The wonderful thing about performing on the radio with my wife Melody was that people couldn’t see the grimace on my face when she kicked the crap out of me when we disagreed – about politics or religion, of course.
I loved our show. It was called “He Said, She Said.” We named it that because Melody always got the last word. Every Wednesday at noon, Mel and I would get together in the KLAY-AM studio in Lakewood, Washington and discuss religion and politics. Not the boring way. Not the typical “here is my opinion, who cares about yours” way that you hear today. When we discussed religion and politics, we did it in a way that only a husband and wife could do it.
Indeed, we did it in a way that two people who love each other should do it. Although we would argue our positions ferociously for an hour, we never took the show home with us. Okay, Mel or I might run to the library, or a computer and research like crazy so we could disprove the other one on our next show. But we never held hard feelings because of what we said to each other on the show.
Of course, we were more than husband and wife. She was a US Marine, a liberal, an attorney. I am ex-Navy, more conservative and I made my living in government and politics. Our personalities are quite different too. Neither of us was unabashed about speaking our minds, even in front of live audiences. People really enjoyed the banter.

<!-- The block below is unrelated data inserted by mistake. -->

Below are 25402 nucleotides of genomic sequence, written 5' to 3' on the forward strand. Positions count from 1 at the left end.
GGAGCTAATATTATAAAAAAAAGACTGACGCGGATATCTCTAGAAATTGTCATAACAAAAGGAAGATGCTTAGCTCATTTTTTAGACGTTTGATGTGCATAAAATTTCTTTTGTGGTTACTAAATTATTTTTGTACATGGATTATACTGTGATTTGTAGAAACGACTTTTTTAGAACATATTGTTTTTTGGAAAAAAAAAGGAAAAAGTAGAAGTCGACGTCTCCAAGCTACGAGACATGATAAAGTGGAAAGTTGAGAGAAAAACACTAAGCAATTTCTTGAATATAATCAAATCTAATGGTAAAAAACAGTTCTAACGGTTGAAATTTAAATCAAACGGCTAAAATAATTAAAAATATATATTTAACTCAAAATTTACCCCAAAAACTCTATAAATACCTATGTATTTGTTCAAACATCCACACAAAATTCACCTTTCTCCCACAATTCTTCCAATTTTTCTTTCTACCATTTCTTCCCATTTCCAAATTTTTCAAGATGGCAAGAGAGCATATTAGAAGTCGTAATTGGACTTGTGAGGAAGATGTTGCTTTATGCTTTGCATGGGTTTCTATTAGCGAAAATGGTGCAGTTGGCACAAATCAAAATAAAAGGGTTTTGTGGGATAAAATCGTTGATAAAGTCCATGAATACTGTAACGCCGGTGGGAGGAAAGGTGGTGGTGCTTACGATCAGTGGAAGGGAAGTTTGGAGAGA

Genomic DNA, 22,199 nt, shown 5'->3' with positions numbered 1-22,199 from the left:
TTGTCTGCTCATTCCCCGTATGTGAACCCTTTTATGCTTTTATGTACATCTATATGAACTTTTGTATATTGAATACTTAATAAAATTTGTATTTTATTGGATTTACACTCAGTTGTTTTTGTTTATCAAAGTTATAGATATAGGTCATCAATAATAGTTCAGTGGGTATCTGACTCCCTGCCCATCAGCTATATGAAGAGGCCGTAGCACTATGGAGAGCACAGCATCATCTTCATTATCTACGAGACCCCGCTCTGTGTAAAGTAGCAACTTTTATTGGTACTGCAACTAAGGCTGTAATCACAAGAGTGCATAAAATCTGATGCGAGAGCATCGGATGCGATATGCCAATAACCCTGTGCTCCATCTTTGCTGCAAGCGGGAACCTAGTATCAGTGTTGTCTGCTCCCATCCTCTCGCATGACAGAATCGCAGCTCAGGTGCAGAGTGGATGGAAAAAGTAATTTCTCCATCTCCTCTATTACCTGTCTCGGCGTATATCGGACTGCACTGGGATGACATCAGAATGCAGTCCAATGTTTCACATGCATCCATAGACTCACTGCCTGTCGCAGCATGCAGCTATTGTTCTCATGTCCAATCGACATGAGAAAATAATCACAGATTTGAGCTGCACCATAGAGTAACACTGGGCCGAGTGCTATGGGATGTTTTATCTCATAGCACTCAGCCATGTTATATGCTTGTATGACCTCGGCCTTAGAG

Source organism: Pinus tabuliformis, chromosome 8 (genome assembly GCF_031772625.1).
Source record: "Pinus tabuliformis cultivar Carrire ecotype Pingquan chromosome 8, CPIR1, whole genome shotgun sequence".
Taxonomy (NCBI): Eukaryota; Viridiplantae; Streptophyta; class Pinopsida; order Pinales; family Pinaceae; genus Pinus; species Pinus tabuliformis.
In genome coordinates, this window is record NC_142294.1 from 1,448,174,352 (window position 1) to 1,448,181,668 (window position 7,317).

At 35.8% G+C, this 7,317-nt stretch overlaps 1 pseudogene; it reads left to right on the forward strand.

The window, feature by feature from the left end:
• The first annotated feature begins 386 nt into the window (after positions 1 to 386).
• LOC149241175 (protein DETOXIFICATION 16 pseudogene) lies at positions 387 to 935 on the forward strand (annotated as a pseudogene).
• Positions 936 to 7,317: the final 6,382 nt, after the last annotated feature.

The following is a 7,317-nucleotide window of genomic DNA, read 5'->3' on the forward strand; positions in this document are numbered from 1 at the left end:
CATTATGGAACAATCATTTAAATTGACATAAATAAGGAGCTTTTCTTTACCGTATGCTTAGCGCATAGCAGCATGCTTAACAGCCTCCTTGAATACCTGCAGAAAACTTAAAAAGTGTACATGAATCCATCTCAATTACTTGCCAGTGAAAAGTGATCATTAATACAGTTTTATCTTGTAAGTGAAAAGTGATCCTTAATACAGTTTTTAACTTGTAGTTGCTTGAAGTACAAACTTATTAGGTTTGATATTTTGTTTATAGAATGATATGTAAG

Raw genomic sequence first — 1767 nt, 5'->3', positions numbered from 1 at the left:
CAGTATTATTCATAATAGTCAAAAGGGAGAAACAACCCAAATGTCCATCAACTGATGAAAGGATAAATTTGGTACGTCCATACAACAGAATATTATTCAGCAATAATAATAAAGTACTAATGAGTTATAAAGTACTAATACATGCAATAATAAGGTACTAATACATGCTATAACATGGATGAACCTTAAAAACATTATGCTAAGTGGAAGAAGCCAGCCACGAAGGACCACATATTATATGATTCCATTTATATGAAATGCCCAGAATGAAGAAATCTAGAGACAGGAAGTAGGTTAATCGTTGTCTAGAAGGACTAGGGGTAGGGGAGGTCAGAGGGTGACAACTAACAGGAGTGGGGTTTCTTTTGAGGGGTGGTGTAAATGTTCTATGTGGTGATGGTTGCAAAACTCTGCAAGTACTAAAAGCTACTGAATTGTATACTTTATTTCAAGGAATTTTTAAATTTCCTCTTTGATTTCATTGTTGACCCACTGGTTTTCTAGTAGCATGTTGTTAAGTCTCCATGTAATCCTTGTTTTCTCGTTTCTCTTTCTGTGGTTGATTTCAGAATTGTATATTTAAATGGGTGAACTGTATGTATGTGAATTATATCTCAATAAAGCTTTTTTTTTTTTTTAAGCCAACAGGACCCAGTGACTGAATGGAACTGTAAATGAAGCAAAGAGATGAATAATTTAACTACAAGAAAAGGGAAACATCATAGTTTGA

Often times, we would be sitting at a restaurant or shopping at a store and someone would come up and scold me or encourage her on an issue that we had discussed on our show. I think listeners were often encouraged that a husband and wife could disagree openly and honestly and still remain close, personal friends. Just like a husband and wife should be able to do. It has taken many years of practice to put our personal puzzle pieces together to make a marital picture of love, trust and friendship. We work very hard at it each and every day. No kidding! We have been BFF’s for nearly 30 years and happily married for more than 15 of those years.
We did our show for nearly three years. We’ve missed those radio moments. We still argue about religion and politics. We still disagree, speaking our minds with wild abandon in an open and honest fashion. But there was something magical about being on the radio with my BFF when we did it. There was something special that we shared with other people when we were on the airwaves.
But then, it’s not about me.